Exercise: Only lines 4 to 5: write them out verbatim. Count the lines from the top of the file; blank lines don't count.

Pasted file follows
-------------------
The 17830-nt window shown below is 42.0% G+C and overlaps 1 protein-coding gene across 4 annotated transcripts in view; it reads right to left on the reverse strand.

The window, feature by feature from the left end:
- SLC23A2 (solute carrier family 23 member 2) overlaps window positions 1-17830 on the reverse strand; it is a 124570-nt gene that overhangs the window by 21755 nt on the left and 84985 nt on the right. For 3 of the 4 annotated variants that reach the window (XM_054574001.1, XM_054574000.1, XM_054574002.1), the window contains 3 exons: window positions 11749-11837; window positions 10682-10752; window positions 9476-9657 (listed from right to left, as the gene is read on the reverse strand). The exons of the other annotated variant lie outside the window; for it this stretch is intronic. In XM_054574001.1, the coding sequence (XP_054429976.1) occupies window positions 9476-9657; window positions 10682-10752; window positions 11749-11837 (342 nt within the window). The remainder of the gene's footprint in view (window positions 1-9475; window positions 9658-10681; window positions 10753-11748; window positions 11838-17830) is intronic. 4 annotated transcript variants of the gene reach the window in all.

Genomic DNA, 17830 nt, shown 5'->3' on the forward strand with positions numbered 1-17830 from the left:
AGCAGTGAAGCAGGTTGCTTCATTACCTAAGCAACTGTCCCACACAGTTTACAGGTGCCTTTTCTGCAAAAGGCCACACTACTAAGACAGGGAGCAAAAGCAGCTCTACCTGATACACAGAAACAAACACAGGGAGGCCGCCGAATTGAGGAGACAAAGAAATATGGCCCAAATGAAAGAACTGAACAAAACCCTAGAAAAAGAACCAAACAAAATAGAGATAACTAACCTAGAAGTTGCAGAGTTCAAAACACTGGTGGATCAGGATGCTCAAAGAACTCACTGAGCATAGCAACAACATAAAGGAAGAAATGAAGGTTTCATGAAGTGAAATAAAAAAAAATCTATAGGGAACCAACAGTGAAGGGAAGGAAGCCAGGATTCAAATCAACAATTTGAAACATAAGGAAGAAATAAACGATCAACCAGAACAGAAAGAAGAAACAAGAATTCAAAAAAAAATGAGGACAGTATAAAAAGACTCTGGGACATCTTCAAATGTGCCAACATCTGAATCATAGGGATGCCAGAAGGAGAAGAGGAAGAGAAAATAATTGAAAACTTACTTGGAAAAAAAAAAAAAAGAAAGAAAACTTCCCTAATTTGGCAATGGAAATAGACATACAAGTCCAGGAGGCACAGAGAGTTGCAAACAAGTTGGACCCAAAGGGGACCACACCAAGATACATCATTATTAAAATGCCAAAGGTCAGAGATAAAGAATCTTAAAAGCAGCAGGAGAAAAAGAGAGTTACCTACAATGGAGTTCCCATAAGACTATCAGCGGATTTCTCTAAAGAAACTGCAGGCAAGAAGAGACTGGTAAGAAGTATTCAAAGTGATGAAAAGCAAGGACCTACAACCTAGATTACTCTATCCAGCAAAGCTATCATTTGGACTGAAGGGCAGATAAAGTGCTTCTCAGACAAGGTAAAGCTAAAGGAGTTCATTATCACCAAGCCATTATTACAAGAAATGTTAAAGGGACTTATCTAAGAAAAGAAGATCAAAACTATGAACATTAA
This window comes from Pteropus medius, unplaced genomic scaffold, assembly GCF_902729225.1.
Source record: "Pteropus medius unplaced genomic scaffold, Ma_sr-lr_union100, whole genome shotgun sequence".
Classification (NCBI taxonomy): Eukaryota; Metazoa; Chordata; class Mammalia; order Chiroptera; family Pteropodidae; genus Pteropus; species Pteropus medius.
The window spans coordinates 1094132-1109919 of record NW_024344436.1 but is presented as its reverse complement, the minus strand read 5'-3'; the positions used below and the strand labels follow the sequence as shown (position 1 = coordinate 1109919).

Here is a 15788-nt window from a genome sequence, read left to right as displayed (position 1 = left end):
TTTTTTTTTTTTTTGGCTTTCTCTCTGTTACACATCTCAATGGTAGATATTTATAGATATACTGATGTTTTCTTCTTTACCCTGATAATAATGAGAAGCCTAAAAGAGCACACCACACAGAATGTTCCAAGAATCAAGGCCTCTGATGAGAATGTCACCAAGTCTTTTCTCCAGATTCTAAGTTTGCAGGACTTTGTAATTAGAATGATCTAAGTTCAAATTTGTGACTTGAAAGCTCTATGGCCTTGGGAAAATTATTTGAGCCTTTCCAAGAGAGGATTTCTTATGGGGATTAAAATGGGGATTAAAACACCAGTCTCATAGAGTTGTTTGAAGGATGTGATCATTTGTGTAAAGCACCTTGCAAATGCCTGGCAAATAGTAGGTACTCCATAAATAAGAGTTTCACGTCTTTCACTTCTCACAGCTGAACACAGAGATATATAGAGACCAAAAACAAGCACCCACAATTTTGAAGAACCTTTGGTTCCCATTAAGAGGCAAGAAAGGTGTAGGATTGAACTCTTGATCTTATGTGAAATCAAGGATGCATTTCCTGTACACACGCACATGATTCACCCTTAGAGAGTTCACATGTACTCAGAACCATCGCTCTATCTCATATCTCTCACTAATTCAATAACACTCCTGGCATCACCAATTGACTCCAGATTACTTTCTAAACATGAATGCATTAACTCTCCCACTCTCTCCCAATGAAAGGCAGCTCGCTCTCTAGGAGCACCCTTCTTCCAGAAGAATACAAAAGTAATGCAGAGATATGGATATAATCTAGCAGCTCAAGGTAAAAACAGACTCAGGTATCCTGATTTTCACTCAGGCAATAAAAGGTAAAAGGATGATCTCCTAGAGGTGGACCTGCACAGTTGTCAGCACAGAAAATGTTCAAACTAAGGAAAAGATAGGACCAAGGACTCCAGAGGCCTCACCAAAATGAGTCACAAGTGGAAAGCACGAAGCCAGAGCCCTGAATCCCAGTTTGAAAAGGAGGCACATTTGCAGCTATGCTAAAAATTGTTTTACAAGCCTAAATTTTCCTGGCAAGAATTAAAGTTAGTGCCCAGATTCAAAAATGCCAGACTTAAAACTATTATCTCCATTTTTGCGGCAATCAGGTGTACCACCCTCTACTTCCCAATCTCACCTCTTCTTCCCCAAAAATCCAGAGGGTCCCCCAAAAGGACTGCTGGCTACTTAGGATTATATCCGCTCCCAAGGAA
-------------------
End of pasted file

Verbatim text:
Genomic DNA, 17830 nt, shown 5'->3' on the forward strand with positions numbered 1-17830 from the left:
AGCAGTGAAGCAGGTTGCTTCATTACCTAAGCAACTGTCCCACACAGTTTACAGGTGCCTTTTCTGCAAAAGGCCACACTACTAAGACAGGGAGCAAAAGCAGCTCTACCTGATACACAGAAACAAACACAGGGAGGCCGCCGAATTGAGGAGACAAAGAAATATGGCCCAAATGAAAGAACTGAACAAAACCCTAGAAAAAGAACCAAACAAAATAGAGATAACTAACCTAGAAGTTGCAGAGTTCAAAACACTGGTGGATCAGGATGCTCAAAGAACTCACTGAGCATAGCAACAACATAAAGGAAGAAATGAAGGTTTCATGAAGTGAAATAAAAAAAAATCTATAGGGAACCAACAGTGAAGGGAAGGAAGCCAGGATTCAAATCAACAATTTGAAACATAAGGAAGAAATAAACGATCAACCAGAACAGAAAGAAGAAACAAGAATTCAAAAAAAAATGAGGACAGTATAAAAAGACTCTGGGACATCTTCAAATGTGCCAACATCTGAATCATAGGGATGCCAGAAGGAGAAGAGGAAGAGAAAATAATTGAAAACTTACTTGGAAAAAAAAAAAAAAGAAAGAAAACTTCCCTAATTTGGCAATGGAAATAGACATACAAGTCCAGGAGGCACAGAGAGTTGCAAACAAGTTGGACCCAAAGGGGACCACACCAAGATACATCATTATTAAAATGCCAAAGGTCAGAGATAAAGAATCTTAAAAGCAGCAGGAGAAAAAGAGAGTTACCTACAATGGAGTTCCCATAAGACTATCAGCGGATTTCTCTAAAGAAACTGCAGGCAAGAAGAGACTGGTAAGAAGTATTCAAAGTGATGAAAAGCAAGGACCTACAACCTAGATTACTCTATCCAGCAAAGCTATCATTTGGACTGAAGGGCAGATAAAGTGCTTCTCAGACAAGGTAAAGCTAAAGGAGTTCATTATCACCAAGCCATTATTACAAGAAATGTTAAAGGGACTTATCTAAGAAAAGAAGATCAAAACTATGAACATTAA